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Public trust and confidence in charities

Research Study conducted by Ipsos MORI on behalf of the Charity Commission

Public trust and confidence in charities

A recent survey conducted by Ipsos MORI on behalf of the Charity Commission finds that the public increasingly see the role of charities in society as essential. More than a third (37%) of people in England and Wales now think that charities play an essential role in society, compared to three in ten (30%) in 2010.

Overall trust and confidence in charities remains strong, with a mean score of 6.7 out of 10, in line with figures from 2010. Charities are in the top three trusted groups, with only the police and doctors seen as more trusted.

Other key findings include:

  • People are keen to know how charities spend their money and the benefit they bring, with the vast majority saying charities should provide the public with information on ‘how they spend their money’ (96%) and ‘how they benefit the public’ (94%).
  • People are becoming more uncomfortable with certain fundraising methods, with 67% saying ‘some fundraising methods used by charities make them feel uncomfortable’, an increase from 60% in 2010.
  • Familiarity and personal connections appear to have an important impact on general levels of trust in charities - four in five people (82%) trust charities more if they have heard of them, while three in five (59%) trust charities more if they are providing services within their local community.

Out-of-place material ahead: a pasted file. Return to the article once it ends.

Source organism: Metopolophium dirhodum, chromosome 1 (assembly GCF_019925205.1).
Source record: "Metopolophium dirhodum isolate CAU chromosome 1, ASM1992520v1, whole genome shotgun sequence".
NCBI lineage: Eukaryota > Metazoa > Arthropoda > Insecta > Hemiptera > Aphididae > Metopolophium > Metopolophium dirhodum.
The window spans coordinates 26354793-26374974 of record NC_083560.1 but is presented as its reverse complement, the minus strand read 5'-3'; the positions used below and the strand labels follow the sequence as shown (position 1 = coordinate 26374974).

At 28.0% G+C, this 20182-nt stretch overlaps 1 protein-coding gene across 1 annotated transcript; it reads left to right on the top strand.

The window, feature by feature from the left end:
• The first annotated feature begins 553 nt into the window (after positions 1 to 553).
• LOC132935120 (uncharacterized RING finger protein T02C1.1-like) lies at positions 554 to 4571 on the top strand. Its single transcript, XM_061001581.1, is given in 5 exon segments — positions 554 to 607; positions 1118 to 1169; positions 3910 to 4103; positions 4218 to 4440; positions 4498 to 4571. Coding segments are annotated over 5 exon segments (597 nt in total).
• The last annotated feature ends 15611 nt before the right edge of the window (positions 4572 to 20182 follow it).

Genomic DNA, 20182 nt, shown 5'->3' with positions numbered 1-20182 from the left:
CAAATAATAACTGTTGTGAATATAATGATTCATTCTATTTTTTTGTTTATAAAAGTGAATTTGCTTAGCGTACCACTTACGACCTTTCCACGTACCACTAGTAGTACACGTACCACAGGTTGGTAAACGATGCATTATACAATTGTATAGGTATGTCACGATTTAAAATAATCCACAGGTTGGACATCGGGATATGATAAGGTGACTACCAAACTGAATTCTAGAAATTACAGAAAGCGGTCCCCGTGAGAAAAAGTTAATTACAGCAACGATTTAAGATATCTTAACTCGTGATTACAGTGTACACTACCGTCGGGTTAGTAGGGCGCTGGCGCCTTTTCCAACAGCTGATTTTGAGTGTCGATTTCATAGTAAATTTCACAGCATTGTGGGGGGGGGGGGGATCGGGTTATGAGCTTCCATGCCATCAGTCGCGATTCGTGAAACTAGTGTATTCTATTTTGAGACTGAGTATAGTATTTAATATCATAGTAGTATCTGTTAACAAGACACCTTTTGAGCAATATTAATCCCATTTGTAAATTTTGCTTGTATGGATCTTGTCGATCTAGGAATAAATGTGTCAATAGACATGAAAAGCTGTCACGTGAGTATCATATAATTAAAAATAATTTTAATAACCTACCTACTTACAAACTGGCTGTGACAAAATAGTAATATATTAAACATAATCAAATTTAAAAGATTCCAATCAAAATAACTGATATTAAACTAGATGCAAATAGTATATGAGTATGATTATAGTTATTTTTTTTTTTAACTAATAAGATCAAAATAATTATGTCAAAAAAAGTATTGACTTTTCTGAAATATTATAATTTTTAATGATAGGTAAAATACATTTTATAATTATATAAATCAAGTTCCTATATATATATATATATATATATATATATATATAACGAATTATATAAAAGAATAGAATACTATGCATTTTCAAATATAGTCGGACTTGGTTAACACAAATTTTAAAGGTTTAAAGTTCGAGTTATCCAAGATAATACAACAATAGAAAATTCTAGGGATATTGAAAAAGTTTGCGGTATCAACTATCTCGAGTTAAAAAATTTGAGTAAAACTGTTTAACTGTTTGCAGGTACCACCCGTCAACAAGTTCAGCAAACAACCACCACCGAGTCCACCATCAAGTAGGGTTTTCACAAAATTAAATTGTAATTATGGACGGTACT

• More people have ‘received advice from a charity’, or have a friend or family member who has, rising to 37% in 2012, from 31% in 2010.
  • Over half of people have heard of the Charity Commission (55%), a significant increase from when the survey was first done in 2005 (46%). When the role of the Charity Commission is explained, 98% believe its role is essential, very or fairly important.

Technical details


Ipsos MORI interviewed 1,142 people aged over 18 across England and Wales from 4-20 May 2012. Interviews were conducted by telephone, using Computer Assisted Telephone Interviewing (CATI). The results have been weighted to the known population profile of England and Wales.
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